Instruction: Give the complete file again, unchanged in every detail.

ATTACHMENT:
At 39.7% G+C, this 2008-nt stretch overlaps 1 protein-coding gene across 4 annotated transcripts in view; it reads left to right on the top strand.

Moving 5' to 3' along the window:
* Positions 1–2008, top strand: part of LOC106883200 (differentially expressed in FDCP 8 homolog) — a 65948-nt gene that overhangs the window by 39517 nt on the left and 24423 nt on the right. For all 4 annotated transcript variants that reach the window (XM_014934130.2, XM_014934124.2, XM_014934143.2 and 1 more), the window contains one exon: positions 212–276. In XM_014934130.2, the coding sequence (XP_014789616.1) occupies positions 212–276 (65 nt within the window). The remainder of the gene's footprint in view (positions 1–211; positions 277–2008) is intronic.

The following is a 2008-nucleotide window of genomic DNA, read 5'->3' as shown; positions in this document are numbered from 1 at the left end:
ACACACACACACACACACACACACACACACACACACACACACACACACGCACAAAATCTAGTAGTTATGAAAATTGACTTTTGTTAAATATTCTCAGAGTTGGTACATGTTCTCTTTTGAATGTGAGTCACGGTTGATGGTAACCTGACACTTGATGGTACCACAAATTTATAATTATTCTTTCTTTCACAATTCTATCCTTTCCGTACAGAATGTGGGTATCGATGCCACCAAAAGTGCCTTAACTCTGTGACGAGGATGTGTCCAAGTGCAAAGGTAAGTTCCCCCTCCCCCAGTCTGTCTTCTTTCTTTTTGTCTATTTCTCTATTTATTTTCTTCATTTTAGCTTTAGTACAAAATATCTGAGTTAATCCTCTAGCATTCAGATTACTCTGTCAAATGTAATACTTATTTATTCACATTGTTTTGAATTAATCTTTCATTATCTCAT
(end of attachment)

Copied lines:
At 39.7% G+C, this 2008-nt stretch overlaps 1 protein-coding gene across 4 annotated transcripts in view; it reads left to right on the top strand.

Moving 5' to 3' along the window:
* Positions 1–2008, top strand: part of LOC106883200 (differentially expressed in FDCP 8 homolog) — a 65948-nt gene that overhangs the window by 39517 nt on the left and 24423 nt on the right. For all 4 annotated transcript variants that reach the window (XM_014934130.2, XM_014934124.2, XM_014934143.2 and 1 more), the window contains one exon: positions 212–276. In XM_014934130.2, the coding sequence (XP_014789616.1) occupies positions 212–276 (65 nt within the window). The remainder of the gene's footprint in view (positions 1–211; positions 277–2008) is intronic.

The following is a 2008-nucleotide window of genomic DNA, read 5'->3' as shown; positions in this document are numbered from 1 at the left end:
ACACACACACACACACACACACACACACACACACACACACACACACACGCACAAAATCTAGTAGTTATGAAAATTGACTTTTGTTAAATATTCTCAGAGTTGGTACATGTTCTCTTTTGAATGTGAGTCACGGTTGATGGTAACCTGACACTTGATGGTACCACAAATTTATAATTATTCTTTCTTTCACAATTCTATCCTTTCCGTACAGAATGTGGGTATCGATGCCACCAAAAGTGCCTTAACTCTGTGACGAGGATGTGTCCAAGTGCAAAGGTAAGTTCCCCCTCCCCCAGTCTGTCTTCTTTCTTTTTGTCTATTTCTCTATTTATTTTCTTCATTTTAGCTTTAGTACAAAATATCTGAGTTAATCCTCTAGCATTCAGATTACTCTGTCAAATGTAATACTTATTTATTCACATTGTTTTGAATTAATCTTTCATTATCTCAT